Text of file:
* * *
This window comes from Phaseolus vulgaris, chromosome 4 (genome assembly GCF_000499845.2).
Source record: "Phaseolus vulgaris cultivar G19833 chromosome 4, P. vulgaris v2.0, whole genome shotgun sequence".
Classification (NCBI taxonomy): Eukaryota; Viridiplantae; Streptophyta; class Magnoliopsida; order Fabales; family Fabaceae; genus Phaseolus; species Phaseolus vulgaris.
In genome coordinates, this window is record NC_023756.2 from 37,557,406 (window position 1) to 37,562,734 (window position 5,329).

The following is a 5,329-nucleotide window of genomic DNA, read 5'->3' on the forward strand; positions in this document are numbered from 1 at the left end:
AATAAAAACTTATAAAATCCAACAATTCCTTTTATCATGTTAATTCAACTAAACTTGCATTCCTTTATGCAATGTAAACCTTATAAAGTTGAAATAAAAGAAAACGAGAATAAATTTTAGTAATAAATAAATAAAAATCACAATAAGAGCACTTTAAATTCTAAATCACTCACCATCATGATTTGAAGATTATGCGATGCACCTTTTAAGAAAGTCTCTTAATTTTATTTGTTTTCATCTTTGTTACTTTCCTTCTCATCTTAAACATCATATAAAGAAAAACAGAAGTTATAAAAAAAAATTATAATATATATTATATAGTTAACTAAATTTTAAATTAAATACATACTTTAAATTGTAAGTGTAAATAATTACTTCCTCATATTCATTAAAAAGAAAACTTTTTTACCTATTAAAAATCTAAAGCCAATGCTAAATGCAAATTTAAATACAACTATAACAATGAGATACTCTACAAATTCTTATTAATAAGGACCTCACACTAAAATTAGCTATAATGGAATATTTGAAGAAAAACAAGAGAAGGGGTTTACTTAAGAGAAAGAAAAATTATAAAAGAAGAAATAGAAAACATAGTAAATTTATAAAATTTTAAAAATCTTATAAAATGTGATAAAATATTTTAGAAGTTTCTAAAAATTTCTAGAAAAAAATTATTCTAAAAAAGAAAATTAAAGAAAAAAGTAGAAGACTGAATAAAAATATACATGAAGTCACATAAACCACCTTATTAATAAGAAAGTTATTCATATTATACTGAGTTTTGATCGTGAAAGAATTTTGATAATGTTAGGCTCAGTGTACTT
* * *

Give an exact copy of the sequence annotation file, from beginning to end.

This window comes from Phaseolus vulgaris, chromosome 4 (genome assembly GCF_000499845.2).
Source record: "Phaseolus vulgaris cultivar G19833 chromosome 4, P. vulgaris v2.0, whole genome shotgun sequence".
Classification (NCBI taxonomy): Eukaryota; Viridiplantae; Streptophyta; class Magnoliopsida; order Fabales; family Fabaceae; genus Phaseolus; species Phaseolus vulgaris.
In genome coordinates, this window is record NC_023756.2 from 37,557,406 (window position 1) to 37,562,734 (window position 5,329).

The following is a 5,329-nucleotide window of genomic DNA, read 5'->3' on the forward strand; positions in this document are numbered from 1 at the left end:
AATAAAAACTTATAAAATCCAACAATTCCTTTTATCATGTTAATTCAACTAAACTTGCATTCCTTTATGCAATGTAAACCTTATAAAGTTGAAATAAAAGAAAACGAGAATAAATTTTAGTAATAAATAAATAAAAATCACAATAAGAGCACTTTAAATTCTAAATCACTCACCATCATGATTTGAAGATTATGCGATGCACCTTTTAAGAAAGTCTCTTAATTTTATTTGTTTTCATCTTTGTTACTTTCCTTCTCATCTTAAACATCATATAAAGAAAAACAGAAGTTATAAAAAAAAATTATAATATATATTATATAGTTAACTAAATTTTAAATTAAATACATACTTTAAATTGTAAGTGTAAATAATTACTTCCTCATATTCATTAAAAAGAAAACTTTTTTACCTATTAAAAATCTAAAGCCAATGCTAAATGCAAATTTAAATACAACTATAACAATGAGATACTCTACAAATTCTTATTAATAAGGACCTCACACTAAAATTAGCTATAATGGAATATTTGAAGAAAAACAAGAGAAGGGGTTTACTTAAGAGAAAGAAAAATTATAAAAGAAGAAATAGAAAACATAGTAAATTTATAAAATTTTAAAAATCTTATAAAATGTGATAAAATATTTTAGAAGTTTCTAAAAATTTCTAGAAAAAAATTATTCTAAAAAAGAAAATTAAAGAAAAAAGTAGAAGACTGAATAAAAATATACATGAAGTCACATAAACCACCTTATTAATAAGAAAGTTATTCATATTATACTGAGTTTTGATCGTGAAAGAATTTTGATAATGTTAGGCTCAGTGTACTT